There’s a plotline that tiptoes through all the games in the Super Smash Bros. series. You’d be forgiven for missing it; it’s one of those things that hides in plain sight. We can see its early rumblings in the first moments of the original game’s opening cutscene:
See that disembodied Mickey-Mouse-looking glove pulling Donkey Kong out of the toy chest? It’s the series’s final boss, Master Hand, loop-the-looping, drumming its fingers, counting down. We tend to think of Master Hand as a macguffin, an excuse for there to be a single-player mode. But it’s not that cut and dry. After all, think about what just happened: Master Hand put the characters on the table and brought them to life. It’s Smash‘s unmoved mover. Without the hand, there is no Smash.
This idea of Master Hand as first cause threads its way from the Nintendo 64 release all the way through this year’s model. However, of all the games to date, Brawl took the notion of plot most seriously. By playing its notoriously opaque Subspace Emissary mode, we learn about a vaguely demonic presence in Subspace named Tabuu. Tabuu has temporarily taken control of Master Hand in a bid for (drumroll) global domination. He absorbs characters and places from the real world into Subspace, mucking them up with this purple-and-black dark world goop. Tabuu looks and reads like a brain-dead rendering of Watchmen’s Dr. Manhattan, though his temporary control over Master Hand gives him a special place in the series’ narrative. If we see Master Hand as the unmoved mover, then we have clear motivation to stop Tabuu, the Cartmanesque bully on the playground who has to have things his way. In this weird meta moment, we seem to be wrestling with the game for control over itself.
But seeing it as first cause of the Smash universe is just one way to read Master Hand.
Considered instead as a metaphor, Master Hand operates on a few different levels: the unmoved mover, the master’s (meaning game-maker’s) hand, and, from a certain vantage point, the player, too. The hand piles uncertainty and self-contradiction on top of what scans as a game about attacking and jumping and distance and not much else. You argue, “Games need a villain for the player to fight; Smash‘s just happens to be a big gloved hand.” When was it ever that simple?
To get off the ground, we have to concede that the characters fighting one another in Smash haven’t just materialized in the same universe to beat the shit out of one another. Looking at this cutscene, we see it’s not some force of nature nor the characters themselves coming together, but Master Hand picking them up out of the trunk, moving them around, hitting their karate-chop buttons. An analogy: Master Hand is to Smash as Calvin is to Hobbes. The first is the force behind the second’s movement.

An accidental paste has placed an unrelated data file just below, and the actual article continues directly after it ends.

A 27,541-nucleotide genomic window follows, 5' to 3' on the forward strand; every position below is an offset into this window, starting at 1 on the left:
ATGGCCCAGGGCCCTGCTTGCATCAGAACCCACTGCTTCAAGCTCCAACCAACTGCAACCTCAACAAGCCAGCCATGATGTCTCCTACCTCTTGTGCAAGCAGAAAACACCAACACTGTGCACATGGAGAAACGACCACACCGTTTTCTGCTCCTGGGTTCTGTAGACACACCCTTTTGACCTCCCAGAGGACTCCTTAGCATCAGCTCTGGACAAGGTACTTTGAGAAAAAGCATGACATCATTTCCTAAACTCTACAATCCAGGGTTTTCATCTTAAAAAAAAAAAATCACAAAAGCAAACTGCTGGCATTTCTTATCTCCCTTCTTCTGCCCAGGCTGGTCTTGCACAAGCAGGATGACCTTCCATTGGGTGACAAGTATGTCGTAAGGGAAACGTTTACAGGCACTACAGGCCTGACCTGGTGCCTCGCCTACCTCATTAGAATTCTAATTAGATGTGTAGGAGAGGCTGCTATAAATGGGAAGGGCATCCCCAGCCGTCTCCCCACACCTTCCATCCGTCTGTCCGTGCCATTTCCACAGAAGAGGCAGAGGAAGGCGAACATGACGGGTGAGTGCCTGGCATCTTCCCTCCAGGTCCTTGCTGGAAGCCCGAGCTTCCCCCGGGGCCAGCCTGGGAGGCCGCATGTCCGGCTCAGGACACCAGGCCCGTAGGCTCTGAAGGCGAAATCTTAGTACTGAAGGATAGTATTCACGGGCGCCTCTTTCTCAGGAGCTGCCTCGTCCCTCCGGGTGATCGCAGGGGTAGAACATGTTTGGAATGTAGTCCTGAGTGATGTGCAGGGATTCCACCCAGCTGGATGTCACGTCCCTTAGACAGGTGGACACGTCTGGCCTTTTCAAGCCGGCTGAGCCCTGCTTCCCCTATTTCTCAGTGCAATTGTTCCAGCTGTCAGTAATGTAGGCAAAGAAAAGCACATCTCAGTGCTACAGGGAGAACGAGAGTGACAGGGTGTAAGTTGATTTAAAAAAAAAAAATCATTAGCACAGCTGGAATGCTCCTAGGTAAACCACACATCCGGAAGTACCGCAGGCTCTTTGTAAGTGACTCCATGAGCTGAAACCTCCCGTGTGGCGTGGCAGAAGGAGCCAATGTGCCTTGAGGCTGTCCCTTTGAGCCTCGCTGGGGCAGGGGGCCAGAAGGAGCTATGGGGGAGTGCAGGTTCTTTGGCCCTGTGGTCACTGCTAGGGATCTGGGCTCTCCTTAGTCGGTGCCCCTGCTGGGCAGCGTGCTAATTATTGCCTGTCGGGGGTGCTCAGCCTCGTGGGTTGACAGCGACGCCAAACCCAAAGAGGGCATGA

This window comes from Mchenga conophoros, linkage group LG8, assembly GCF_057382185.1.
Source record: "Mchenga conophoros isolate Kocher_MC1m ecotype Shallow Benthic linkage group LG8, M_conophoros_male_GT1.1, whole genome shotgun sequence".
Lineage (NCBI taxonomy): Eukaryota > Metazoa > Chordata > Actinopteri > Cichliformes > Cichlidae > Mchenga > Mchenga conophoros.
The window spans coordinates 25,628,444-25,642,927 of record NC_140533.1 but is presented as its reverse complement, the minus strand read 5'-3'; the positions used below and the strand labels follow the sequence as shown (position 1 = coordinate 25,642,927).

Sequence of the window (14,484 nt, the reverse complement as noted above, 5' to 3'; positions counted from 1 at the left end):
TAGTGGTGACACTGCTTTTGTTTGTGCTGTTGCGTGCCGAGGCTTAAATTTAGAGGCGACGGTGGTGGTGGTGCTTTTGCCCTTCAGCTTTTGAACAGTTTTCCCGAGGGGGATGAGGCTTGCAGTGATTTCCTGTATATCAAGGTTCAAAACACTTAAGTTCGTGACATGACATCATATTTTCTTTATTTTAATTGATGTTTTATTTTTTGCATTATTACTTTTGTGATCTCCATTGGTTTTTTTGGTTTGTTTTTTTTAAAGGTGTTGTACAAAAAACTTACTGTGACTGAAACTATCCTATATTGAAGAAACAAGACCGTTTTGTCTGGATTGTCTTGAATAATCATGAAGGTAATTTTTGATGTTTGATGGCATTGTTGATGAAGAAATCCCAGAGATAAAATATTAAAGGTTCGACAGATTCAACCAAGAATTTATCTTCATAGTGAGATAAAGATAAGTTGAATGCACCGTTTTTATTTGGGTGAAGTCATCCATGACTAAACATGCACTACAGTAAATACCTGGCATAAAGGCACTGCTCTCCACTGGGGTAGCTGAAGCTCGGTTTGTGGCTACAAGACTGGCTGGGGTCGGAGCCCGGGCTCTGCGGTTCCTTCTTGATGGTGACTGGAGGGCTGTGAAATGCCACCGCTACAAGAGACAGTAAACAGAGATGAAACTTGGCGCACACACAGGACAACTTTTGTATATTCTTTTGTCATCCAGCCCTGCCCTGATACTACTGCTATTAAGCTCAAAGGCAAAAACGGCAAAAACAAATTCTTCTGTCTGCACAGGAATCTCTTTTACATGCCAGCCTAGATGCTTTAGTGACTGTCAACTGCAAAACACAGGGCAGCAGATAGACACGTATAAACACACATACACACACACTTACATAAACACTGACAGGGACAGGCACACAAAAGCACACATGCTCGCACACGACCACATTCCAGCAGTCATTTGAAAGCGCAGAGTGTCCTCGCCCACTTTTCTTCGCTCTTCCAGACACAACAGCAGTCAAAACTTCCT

This metaphor of the guiding hand extends out of the console, down the controller cable, and into the player’s palms. After all, we can’t have this huge human hand in the game and not also see it as our own. All the hands in play are puppet masters: Master Hand tugs at the computer characters’ strings, while your hands parry and guard and dodge.
Sometimes seeing which hand is which can be complicated. At the character selection screen we realize that, in choosing characters out of the box and bringing them to battle, our hands have also become Master Hands. Trophy #83 of Melee reaffirms this, describing Master Hand as the “symbolic link between the real world and the imaginary battlefields.” It’s the computer’s hand, which is a metonym for the hands of the programmers and the designers and the testers and everyone else in the credits who made Master Hand. In light of this, maybe it’s best to think of the Smash stage and the characters on it not as a physical place, but as the play space imagined by the minds attached to the Master Hand—always invisible on screen yet always evident in the characters’ movements.
But Smash breaks with the Calvinball of childhood toy-to-toy combat (in which Anything really goes) in the application of movesets, rules, and systems that turn unstructured play into a deep fighting game. The problem with transitioning into a structured system is that the game becomes about skill, which is where the Master Hand metaphor takes an interesting turn. Always in the single-player campaign it’s your skill pitted against the computer’s, your hands against Master Hand and the various hands it’s comprised of.
But what happens after you defeat Master Hand? Is this the classic, “you kill him, you become him” trope? Where, in an endlessly recursive way, you become every cause of Smash, from the moment of turning on the console to the next inevitable defeat of Master Hand? Is this another John Henry, man over machine, the human hand bettering the pixels imitating it? Or is it more of a cycle of damnation, since you can play the campaign as many times as you want, killing Master Hand a hundred times over and it’ll still be waiting there for you? If your hands have also become Master Hand’s hands or just Master Hands, do the characters come out of the toy chest for Master Hand or for you? Are you then your own enemy? Is self-improvement against a hand-shaped measuring stick Smash’s major narrative? Is killing Master Hand self-destruction? The plot thickens.
Personally, I lean toward the interpretation of Master Hand as an extension of the player. It’s about reconciling your beliefs of what you can do with what you did. You have to reckon with past defeats, get up off the mat, and come back swinging. We have this notion that fighting is as much about the relation between your body and the body you’re fighting as it is about your body to itself. Martial arts like tai chi emphasize this interiority. After all, defeating the opponent you couldn’t beat before isn’t just about you beating them—it’s about you outdoing yourself.